by James H. Buford
As the National Urban League celebrates its 100th anniversary as a civil rights and social services organization, it is a good time for us to look back and reflect upon the accomplishments, challenges and struggles which formed the Civil Rights Movement.
It was in 1910 that Mrs. Ruth Standish Baldwin and George Edmund Haynes, a Caucasian female and an African-American male, founded the National Urban League to help reduce discrimination in urban areas.
Over the past 100 years, there have been accomplishments that the movement can be proud of, such as the elimination of Jim Crow, voting rights, the Civil Rights Act of 1964, the Dr. Martin Luther King Jr. Holiday and the Barack Obama presidency.
Despite the triumphs, there are still many trials that still plague our minority communities.
According to the National Urban League’s 2010 State of Black America, the equality index stands at 71.8 percent for African-Americans, 75.5 percent for Hispanics compared to 100 percent for White Americans. This means that in the areas of economics, health, education, social justice and civic engagement, inequality still exists in this nation.
Economics and social justice are two areas in which the largest inequalities exist: The average Black household earns $34,218, compared to $37,913 for Hispanics and $55,530 for Whites.
A recent study by the Institute on Assets and Social Policy revealed that the African-American and White wealth gap has increased from $20,000 in 1974 to $95,000 in 2007. The study also showed that even African-Americans with good educations and well-paying jobs could not achieve the wealth of their White peers.
The economic crisis has hurt everyone with the Black unemployment rate rising to 14.8 percent and the White jobless rate rising to 8.5 percent in 2009. In addition, Blacks and Hispanics are three times more likely than Whites to live below the poverty line and less than 50 percent are homeowners compared to 75 percent of Whites.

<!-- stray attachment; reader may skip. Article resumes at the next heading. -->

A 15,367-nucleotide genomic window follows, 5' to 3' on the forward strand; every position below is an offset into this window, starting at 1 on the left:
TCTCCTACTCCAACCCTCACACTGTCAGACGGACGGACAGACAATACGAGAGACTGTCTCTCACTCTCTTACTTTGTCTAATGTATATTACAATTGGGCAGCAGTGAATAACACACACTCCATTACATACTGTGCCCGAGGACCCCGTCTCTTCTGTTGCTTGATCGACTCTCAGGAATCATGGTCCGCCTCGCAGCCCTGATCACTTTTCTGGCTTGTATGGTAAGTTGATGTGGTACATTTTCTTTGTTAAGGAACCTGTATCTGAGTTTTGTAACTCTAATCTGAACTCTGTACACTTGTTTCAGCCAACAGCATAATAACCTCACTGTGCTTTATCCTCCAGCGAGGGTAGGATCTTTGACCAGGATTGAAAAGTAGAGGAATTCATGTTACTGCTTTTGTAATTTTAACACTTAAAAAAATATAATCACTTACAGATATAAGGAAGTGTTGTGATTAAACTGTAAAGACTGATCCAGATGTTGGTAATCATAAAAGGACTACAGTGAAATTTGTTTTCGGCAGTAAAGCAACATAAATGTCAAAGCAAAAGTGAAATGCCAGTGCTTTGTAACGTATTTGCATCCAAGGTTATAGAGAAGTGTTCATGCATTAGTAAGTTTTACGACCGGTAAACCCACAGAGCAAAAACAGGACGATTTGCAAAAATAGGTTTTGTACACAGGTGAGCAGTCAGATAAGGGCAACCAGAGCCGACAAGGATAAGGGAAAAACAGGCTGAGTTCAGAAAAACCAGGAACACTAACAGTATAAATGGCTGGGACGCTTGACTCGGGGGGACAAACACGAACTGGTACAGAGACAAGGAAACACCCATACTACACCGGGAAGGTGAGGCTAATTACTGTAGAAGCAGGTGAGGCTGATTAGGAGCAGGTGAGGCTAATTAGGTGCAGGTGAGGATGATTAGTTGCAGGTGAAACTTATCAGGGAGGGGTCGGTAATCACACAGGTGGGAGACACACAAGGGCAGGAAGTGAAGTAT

On the social justice frontier: Blacks are six times more likely and Hispanics are three times more likely to be imprisoned than Whites.
Although we have elected an African-American president, our problems are far from over in Black and Brown America. To address the situation, the National Urban League recommend a jobs initiative that targets urban communities where the unemployment rates are the highest. Urban areas also tend to be the economic engines of our nation’s economy.
Additionally, this plan seeks to fund direct job creation, expand the Small Business Administration’s Community Express Loan Program, create green empowerment zones in areas which have unemployment rates that are higher than the state average, expand the hiring of housing counselors, expand the Youth Summer Jobs Program and create 100 Urban Jobs Academies to employ and train the chronically unemployed.
Although the causes of these inequalities can be personal as well as systemic, these daunting figures highlight the need for a continued Civil Rights Movement to ensure equality and fair treatment among all people in the United States.
It is only through the collective efforts of all residents, civic and community leaders that we will be able to embrace fairness and equality for our future growth.
(James H. Buford is president and CEO of the Urban League of Metropolitan St. Louis.)